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According to Weierstrass's8.Let ##f##, ##g##: ##\mathbb{R} \rightarrow \mathbb{R}## be two functions with ##f\,''(x) + f\,'(x)g(x) - f(x) = 0##. Show that if ##f(a) = f(b) = 0## then ##f(x) = 0## for all ##x\in [a,b]##. (by @QuantumQuest )

*maximum value theorem*, if a function is continuous on ##[a,b]##, then it is bounded on this interval and takes its maximum and minimum. If function ##f(x)## is not constant, then its maximum or minimum is different from ##f(a) = f(b)=0##. Let this be the maximum that the function takes at an internal ##x_0## point of the interval. According to one of Fermat's theorems, in this case - provided that the function ##f (x)## can be derived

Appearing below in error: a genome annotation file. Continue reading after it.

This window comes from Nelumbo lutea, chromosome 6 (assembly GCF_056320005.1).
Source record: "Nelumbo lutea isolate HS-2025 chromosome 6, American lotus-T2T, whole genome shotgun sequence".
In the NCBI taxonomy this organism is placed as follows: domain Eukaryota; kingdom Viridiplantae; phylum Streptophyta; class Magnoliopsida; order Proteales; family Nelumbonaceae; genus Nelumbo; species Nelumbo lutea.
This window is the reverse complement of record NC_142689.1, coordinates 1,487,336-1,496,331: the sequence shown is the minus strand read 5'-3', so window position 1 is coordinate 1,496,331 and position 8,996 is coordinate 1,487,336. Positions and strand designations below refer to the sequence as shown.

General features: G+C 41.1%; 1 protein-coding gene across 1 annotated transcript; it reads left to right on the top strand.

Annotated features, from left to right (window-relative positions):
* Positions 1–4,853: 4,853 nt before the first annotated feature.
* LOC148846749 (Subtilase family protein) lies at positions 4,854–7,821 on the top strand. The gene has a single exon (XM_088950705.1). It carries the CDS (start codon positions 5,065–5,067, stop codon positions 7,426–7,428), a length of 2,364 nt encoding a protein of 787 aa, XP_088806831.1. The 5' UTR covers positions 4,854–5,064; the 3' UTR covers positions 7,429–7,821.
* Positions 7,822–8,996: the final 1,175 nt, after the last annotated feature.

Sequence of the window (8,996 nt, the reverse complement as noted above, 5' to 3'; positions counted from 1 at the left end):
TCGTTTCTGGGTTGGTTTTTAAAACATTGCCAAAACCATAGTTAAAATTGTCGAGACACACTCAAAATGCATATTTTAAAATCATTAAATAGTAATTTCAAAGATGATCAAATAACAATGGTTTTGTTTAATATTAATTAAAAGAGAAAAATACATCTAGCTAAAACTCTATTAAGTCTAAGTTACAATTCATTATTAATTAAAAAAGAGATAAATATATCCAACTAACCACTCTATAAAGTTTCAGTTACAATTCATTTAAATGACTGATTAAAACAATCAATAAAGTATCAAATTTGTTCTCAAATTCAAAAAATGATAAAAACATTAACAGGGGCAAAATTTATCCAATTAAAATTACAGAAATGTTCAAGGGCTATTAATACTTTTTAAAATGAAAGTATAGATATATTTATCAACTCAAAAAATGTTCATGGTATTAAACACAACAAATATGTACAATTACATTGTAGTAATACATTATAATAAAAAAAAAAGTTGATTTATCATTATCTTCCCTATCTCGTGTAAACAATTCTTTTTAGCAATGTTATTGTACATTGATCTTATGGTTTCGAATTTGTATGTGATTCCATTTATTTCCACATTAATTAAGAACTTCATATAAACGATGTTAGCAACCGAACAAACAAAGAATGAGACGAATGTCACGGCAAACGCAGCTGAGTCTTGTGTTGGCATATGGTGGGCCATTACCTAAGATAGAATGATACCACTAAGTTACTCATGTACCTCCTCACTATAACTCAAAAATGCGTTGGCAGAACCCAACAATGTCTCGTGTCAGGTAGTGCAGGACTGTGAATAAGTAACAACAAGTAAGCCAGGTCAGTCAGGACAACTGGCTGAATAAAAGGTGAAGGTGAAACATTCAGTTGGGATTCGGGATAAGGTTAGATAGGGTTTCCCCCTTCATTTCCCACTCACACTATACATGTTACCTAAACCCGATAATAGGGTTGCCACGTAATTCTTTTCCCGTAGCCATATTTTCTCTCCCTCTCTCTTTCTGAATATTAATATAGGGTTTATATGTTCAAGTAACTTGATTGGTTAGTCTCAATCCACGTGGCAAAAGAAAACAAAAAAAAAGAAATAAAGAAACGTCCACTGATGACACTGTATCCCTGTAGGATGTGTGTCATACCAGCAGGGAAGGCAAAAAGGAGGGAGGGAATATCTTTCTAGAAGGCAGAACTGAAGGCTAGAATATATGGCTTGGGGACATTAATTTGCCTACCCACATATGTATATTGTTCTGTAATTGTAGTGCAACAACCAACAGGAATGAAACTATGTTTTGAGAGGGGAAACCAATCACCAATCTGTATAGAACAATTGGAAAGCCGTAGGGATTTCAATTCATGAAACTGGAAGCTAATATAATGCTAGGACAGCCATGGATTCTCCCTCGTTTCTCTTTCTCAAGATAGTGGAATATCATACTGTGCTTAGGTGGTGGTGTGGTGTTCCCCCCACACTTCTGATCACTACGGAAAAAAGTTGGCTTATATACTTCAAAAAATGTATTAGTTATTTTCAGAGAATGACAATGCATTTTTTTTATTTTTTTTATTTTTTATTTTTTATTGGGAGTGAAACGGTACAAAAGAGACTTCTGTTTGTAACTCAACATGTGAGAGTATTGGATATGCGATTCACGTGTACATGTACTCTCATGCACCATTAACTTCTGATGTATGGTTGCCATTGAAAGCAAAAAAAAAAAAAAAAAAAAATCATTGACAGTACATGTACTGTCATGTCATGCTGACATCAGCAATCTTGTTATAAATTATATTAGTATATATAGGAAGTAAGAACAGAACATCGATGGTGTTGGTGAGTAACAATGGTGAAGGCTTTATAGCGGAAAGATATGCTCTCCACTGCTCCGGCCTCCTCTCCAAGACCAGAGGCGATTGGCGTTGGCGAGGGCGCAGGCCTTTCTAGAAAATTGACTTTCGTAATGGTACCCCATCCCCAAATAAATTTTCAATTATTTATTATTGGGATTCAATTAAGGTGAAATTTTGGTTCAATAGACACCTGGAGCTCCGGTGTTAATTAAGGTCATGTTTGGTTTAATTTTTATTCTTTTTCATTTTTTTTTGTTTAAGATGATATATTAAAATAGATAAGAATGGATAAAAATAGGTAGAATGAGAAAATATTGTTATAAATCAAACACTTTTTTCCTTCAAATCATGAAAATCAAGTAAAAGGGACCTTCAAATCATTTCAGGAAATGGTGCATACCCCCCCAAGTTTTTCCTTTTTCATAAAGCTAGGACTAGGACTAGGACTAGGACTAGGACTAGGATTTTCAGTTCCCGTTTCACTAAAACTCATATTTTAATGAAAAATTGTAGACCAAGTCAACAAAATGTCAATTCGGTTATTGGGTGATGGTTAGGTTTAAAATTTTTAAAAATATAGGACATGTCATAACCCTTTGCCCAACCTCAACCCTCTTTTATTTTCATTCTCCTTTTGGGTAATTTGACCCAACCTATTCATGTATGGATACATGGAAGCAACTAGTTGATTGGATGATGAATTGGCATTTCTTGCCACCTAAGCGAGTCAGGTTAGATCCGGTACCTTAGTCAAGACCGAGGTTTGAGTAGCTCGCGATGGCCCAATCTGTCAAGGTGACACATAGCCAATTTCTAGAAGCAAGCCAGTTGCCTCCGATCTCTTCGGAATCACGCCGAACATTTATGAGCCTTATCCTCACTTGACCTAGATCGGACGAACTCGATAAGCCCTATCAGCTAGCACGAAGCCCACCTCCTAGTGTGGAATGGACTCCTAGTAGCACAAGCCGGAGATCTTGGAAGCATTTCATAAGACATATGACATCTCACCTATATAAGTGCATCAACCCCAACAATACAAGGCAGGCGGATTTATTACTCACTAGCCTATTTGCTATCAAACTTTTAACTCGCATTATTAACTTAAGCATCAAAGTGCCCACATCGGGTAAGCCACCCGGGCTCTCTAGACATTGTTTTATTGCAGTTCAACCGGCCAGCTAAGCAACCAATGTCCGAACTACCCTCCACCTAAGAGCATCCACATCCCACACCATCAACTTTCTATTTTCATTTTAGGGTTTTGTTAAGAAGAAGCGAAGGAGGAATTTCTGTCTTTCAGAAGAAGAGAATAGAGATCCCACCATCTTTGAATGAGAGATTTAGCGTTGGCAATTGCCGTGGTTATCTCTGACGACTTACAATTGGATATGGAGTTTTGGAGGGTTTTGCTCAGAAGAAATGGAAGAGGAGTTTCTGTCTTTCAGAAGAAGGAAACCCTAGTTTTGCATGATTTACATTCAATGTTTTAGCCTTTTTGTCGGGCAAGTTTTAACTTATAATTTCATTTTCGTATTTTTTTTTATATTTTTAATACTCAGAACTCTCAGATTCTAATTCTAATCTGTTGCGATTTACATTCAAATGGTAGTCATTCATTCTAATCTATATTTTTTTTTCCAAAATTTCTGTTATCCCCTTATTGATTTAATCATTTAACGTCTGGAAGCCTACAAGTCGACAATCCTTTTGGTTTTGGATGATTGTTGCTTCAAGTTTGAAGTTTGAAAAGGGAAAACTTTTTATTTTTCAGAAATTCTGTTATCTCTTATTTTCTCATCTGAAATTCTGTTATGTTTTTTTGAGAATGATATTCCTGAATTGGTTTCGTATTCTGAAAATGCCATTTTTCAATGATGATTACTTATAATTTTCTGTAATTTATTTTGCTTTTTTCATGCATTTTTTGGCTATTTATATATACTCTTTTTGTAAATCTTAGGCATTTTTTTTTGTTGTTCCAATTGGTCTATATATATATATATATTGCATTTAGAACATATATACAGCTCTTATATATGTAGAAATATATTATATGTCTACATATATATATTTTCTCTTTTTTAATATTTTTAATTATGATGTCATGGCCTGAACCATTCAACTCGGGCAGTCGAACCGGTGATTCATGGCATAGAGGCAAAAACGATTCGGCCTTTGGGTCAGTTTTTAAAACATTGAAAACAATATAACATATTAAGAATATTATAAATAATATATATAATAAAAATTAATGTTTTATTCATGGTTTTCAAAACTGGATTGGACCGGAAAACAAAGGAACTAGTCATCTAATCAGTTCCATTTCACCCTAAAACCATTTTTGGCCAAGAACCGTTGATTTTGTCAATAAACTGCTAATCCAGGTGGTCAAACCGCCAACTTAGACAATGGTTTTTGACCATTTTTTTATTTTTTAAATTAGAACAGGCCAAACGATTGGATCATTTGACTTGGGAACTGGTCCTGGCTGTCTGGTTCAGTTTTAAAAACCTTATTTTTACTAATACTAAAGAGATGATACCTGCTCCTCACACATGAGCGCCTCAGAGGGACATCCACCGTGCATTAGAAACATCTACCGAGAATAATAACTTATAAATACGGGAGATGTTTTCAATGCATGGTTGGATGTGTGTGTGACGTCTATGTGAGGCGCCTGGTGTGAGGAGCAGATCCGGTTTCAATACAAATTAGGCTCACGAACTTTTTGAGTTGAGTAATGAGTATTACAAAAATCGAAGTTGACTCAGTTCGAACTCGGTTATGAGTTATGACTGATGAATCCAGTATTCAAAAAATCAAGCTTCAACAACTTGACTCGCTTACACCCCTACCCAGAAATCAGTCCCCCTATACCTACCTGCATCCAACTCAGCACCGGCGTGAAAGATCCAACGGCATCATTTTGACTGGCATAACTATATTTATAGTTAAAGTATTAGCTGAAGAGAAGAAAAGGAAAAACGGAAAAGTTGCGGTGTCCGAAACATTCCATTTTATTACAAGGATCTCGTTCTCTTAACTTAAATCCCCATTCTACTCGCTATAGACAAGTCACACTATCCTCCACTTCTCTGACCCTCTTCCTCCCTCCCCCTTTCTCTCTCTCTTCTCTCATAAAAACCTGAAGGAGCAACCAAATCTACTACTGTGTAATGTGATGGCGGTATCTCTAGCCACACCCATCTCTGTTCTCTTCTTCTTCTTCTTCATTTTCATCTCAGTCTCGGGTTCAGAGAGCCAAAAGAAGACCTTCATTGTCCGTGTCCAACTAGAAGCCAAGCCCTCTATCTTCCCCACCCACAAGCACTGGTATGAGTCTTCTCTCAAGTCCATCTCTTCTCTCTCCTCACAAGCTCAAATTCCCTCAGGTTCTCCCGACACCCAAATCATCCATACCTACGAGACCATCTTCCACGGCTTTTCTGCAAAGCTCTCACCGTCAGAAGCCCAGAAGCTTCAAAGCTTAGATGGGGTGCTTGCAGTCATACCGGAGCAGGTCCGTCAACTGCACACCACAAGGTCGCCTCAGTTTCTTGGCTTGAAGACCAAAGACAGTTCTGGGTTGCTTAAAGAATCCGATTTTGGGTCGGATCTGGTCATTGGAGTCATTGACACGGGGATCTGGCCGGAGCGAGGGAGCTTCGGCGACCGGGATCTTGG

*at this point*- the derivative ##f'(x_0)## here is ##0##. Therefore, the following equation is correct:

$$f\,''(x_0) + 0 \cdot g(x_0) - f(x_0) = 0$$ ##f(x_0)## is positive, so ##f\,''(x_0)## is also positive. Therefore, the function ##f(x)## has a

*local minimum*at ##x_0##, which cannot be a local maximum.